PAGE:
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$100 Muffin Stumps


Once a month an article comes out talking about a $100 PC. Most recently MIT, with a coalition of backers, is talking up an economical PC as a digital necessity for emerging markets. As you probably know, I'm a huge advocate of low-cost PCs, but the $100 computer as conceived today will be a failure. The specifications I've seen for an ultra-low-cost PC are woefully underpowered and unable to perform common computing duties and will be rejected by the intended beneficiaries.

It reminds me of a classic Seinfeld episode where Elaine has an idea for a bakery to sell only the tops of muffins. In a magnanimous gesture, she decides to donate the bottom halves to the local homeless shelter and here's what happens:

Rebecca: Excuse me, I'm Rebecca Demore from the homeless shelter.
Elaine: Oh, hi.

Rebecca: Are you the ones leaving the muffing pieces behind our shelter?
Elaine: You've been enjoying them?

Rebecca: They're just stumps.
Elaine: Well they're perfectly edible.

Rebecca: Oh, so you just assume that the homeless will eat them, they'll eat anything?
Mr. Lippman: No no, we just thought...

Rebecca: I know what you thought. They don't have homes, they don't have jobs, what do they need the top of a muffin for? They're lucky to get the stumps.
Elaine: If the homeless don't like them the homeless don't have to eat them.

Rebecca: The homeless don't like them.
Elaine: Fine.

Rebecca: We've never gotten so many complaints. Every two minutes, "Where is the top of this muffin? Who ate the rest of this?"
Elaine: We were just trying to help.

There's a great analogy from the muffins to low-cost PCs. Well-intentioned advocates are offering a muffin stump of a computer to the "digital homeless". Those with the top-of-the-muffin computers are expecting others to be satisfied with just email and other lightweight tasks.

Recently, Linspire did some research in several developing PC markets. We traveled around the globe to see how poor people are using PCs. The results were astounding. We saw homes without running water with a very capable PC in one corner that the whole family would use. This wasn't a low-end PC, but a middle-of-the-road machine that the family used for surfing the Internet, playing games, watching movies, listening to music and educating their children.

To buy the computer, the family would take out a loan for $250-$400 and often assemble their own computer (or have it assembled by friends). They did not buy the cheapest computer available to them, but instead insist on getting a fully functioning computer. To put it another way, they are making a decision to take out a loan that takes several years to repay rather than have a computer "stump".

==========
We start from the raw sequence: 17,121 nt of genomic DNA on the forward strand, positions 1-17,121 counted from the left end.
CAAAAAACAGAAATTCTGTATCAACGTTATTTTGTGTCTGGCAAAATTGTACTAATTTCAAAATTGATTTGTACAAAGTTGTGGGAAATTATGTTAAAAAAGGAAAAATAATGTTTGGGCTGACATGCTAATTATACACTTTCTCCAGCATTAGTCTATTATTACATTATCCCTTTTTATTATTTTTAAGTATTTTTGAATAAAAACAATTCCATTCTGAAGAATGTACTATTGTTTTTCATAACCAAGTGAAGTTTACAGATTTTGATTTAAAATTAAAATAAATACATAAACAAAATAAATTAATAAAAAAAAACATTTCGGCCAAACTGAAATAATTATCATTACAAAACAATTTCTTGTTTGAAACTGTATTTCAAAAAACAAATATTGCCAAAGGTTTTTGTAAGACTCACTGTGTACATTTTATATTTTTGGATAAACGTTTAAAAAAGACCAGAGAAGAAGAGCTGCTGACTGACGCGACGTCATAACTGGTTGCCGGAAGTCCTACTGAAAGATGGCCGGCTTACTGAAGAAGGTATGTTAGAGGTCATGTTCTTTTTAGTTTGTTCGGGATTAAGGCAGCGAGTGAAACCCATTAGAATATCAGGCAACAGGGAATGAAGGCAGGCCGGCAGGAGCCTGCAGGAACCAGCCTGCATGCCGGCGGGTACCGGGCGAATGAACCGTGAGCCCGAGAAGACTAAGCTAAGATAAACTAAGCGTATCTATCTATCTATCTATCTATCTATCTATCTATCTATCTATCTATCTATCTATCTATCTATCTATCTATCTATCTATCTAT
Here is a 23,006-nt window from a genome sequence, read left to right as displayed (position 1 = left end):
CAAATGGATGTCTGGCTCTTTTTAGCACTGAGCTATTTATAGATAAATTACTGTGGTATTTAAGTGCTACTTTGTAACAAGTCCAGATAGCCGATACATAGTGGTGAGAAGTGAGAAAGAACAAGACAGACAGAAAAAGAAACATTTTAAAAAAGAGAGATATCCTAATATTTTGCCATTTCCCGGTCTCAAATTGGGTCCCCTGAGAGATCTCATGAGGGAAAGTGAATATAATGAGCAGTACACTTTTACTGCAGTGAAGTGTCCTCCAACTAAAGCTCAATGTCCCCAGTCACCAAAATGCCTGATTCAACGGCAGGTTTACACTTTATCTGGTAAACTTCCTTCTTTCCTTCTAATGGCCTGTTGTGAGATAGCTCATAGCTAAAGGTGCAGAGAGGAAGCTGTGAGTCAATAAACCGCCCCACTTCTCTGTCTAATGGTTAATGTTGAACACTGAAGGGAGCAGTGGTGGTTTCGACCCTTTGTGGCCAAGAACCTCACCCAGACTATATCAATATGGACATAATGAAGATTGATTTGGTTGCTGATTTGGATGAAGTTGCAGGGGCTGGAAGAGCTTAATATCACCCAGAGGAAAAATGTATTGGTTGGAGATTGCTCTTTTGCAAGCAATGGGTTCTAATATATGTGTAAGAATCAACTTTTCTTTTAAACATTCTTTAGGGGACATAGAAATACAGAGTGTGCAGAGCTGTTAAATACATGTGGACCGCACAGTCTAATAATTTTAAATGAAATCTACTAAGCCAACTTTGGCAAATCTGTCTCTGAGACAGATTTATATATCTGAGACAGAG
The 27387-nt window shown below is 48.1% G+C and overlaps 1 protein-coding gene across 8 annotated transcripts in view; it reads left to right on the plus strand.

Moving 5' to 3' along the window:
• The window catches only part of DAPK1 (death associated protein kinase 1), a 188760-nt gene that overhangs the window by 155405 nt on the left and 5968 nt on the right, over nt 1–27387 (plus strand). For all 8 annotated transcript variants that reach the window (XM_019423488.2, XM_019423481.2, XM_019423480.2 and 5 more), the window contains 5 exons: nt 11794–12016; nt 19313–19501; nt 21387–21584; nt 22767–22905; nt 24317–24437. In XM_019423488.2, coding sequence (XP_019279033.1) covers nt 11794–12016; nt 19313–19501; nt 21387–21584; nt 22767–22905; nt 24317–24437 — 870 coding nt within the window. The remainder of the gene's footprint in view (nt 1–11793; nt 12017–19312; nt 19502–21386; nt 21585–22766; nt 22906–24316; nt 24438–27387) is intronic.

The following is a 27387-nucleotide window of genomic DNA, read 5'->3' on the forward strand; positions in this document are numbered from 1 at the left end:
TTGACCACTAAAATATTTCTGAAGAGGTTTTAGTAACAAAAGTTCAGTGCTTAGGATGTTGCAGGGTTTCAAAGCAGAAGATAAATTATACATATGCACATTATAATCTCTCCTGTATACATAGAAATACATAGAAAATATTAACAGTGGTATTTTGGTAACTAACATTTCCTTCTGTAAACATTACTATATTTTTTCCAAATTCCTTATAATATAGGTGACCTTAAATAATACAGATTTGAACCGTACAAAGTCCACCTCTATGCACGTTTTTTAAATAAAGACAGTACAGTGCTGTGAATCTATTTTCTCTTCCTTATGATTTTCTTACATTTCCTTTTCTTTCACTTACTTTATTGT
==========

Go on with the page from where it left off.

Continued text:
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They recognize all the benefits a computer can bring, and they want it all and are willing to make sacrifice to get it. They are not content with an email-only or feature-limited solution.

Don't get me wrong, I'm a huge advocate for ultra-low-cost computers (ULCC). Over the last few years Linspire, along with our OEM partners, has blazed a trail of low-cost computers. We started with the $299 PC, then the $199 PC and the $169 disk-less Webstation. On the laptop front it started with a $799 laptop and late last year culminated with a $498 laptop from Walmart.com. We continue to do great business through partners like Sub300, who offer low-cost computers without any rebate gimmicks.

Our experience with these initiatives has taught us a couple of things about ULCC:

1) Even poor people will hold out for a complete muffin, rather than a stump.
Although it's tempting to try and hit a magic price point like $100 - which is really just an arbitrary number given the US dollar conversion - and ship a slow, memory-constrained computer, it is likely to be rejected by its intended beneficiary. Better to ship a reasonably performing computer, even at a slightly higher price. In our experience, this means a minimum of 800MHz computer with 256MB RAM with a 10GB hard disk.

2) Ease of use is critical.

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A computer that is low cost but too difficult to use will disappoint customers. This is why Linspire has dedicated so much engineering to make the first version of Linux that does not require the command line to operate. (Of course you can still use it if you prefer, but it's not required.) We've also made sure to include audio-assist interactive tutorials, a fantastic printed manual and self-running demonstration mode.

I look forward to the day when a $100 computer is a reality. And I believe that the MIT initiative and others can bring new innovations to the business that will cut the costs. (The display technology MIT is working on is fascinating.) But it would be a mistake to champion a computer stump when what the world needs and wants is a complete muffin.

-- Michael
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